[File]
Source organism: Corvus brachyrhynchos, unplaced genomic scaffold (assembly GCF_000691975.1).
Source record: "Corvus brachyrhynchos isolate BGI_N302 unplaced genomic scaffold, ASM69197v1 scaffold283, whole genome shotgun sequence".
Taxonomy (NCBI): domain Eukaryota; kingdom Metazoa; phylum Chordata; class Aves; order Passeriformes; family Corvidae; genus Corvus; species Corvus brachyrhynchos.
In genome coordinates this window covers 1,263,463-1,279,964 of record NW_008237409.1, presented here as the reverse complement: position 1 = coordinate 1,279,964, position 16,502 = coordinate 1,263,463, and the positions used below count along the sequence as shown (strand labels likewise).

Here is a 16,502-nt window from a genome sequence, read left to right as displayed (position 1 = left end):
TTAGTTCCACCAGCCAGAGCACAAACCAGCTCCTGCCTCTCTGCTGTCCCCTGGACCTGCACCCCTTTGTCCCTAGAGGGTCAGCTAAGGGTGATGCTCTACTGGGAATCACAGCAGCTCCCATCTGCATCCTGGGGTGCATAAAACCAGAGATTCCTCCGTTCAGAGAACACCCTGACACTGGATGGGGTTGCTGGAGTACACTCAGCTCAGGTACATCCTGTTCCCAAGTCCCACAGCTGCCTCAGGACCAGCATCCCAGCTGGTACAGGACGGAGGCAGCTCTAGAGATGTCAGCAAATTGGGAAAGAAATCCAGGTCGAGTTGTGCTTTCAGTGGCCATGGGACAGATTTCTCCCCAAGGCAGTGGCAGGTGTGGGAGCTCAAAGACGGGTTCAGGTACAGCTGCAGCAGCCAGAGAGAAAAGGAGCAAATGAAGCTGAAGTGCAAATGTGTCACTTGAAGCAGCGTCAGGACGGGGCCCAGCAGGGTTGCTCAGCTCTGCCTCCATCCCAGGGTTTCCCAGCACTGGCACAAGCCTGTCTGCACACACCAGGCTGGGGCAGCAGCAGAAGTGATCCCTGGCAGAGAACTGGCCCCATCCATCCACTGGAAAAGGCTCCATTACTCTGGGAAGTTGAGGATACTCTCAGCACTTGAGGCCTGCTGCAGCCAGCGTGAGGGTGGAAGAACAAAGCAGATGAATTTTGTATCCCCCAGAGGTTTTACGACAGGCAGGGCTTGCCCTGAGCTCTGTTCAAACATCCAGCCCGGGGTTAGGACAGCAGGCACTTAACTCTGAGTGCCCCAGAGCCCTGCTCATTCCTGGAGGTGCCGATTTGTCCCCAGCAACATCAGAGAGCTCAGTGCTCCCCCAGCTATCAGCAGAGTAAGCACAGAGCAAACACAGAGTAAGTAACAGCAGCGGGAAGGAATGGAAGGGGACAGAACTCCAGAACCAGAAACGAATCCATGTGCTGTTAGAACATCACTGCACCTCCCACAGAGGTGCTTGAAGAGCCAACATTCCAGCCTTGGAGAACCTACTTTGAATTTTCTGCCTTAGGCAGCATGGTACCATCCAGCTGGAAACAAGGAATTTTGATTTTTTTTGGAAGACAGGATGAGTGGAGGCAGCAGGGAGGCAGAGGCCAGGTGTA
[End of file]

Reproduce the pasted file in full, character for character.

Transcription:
Source organism: Corvus brachyrhynchos, unplaced genomic scaffold (assembly GCF_000691975.1).
Source record: "Corvus brachyrhynchos isolate BGI_N302 unplaced genomic scaffold, ASM69197v1 scaffold283, whole genome shotgun sequence".
Taxonomy (NCBI): domain Eukaryota; kingdom Metazoa; phylum Chordata; class Aves; order Passeriformes; family Corvidae; genus Corvus; species Corvus brachyrhynchos.
In genome coordinates this window covers 1,263,463-1,279,964 of record NW_008237409.1, presented here as the reverse complement: position 1 = coordinate 1,279,964, position 16,502 = coordinate 1,263,463, and the positions used below count along the sequence as shown (strand labels likewise).

Here is a 16,502-nt window from a genome sequence, read left to right as displayed (position 1 = left end):
TTAGTTCCACCAGCCAGAGCACAAACCAGCTCCTGCCTCTCTGCTGTCCCCTGGACCTGCACCCCTTTGTCCCTAGAGGGTCAGCTAAGGGTGATGCTCTACTGGGAATCACAGCAGCTCCCATCTGCATCCTGGGGTGCATAAAACCAGAGATTCCTCCGTTCAGAGAACACCCTGACACTGGATGGGGTTGCTGGAGTACACTCAGCTCAGGTACATCCTGTTCCCAAGTCCCACAGCTGCCTCAGGACCAGCATCCCAGCTGGTACAGGACGGAGGCAGCTCTAGAGATGTCAGCAAATTGGGAAAGAAATCCAGGTCGAGTTGTGCTTTCAGTGGCCATGGGACAGATTTCTCCCCAAGGCAGTGGCAGGTGTGGGAGCTCAAAGACGGGTTCAGGTACAGCTGCAGCAGCCAGAGAGAAAAGGAGCAAATGAAGCTGAAGTGCAAATGTGTCACTTGAAGCAGCGTCAGGACGGGGCCCAGCAGGGTTGCTCAGCTCTGCCTCCATCCCAGGGTTTCCCAGCACTGGCACAAGCCTGTCTGCACACACCAGGCTGGGGCAGCAGCAGAAGTGATCCCTGGCAGAGAACTGGCCCCATCCATCCACTGGAAAAGGCTCCATTACTCTGGGAAGTTGAGGATACTCTCAGCACTTGAGGCCTGCTGCAGCCAGCGTGAGGGTGGAAGAACAAAGCAGATGAATTTTGTATCCCCCAGAGGTTTTACGACAGGCAGGGCTTGCCCTGAGCTCTGTTCAAACATCCAGCCCGGGGTTAGGACAGCAGGCACTTAACTCTGAGTGCCCCAGAGCCCTGCTCATTCCTGGAGGTGCCGATTTGTCCCCAGCAACATCAGAGAGCTCAGTGCTCCCCCAGCTATCAGCAGAGTAAGCACAGAGCAAACACAGAGTAAGTAACAGCAGCGGGAAGGAATGGAAGGGGACAGAACTCCAGAACCAGAAACGAATCCATGTGCTGTTAGAACATCACTGCACCTCCCACAGAGGTGCTTGAAGAGCCAACATTCCAGCCTTGGAGAACCTACTTTGAATTTTCTGCCTTAGGCAGCATGGTACCATCCAGCTGGAAACAAGGAATTTTGATTTTTTTTGGAAGACAGGATGAGTGGAGGCAGCAGGGAGGCAGAGGCCAGGTGTA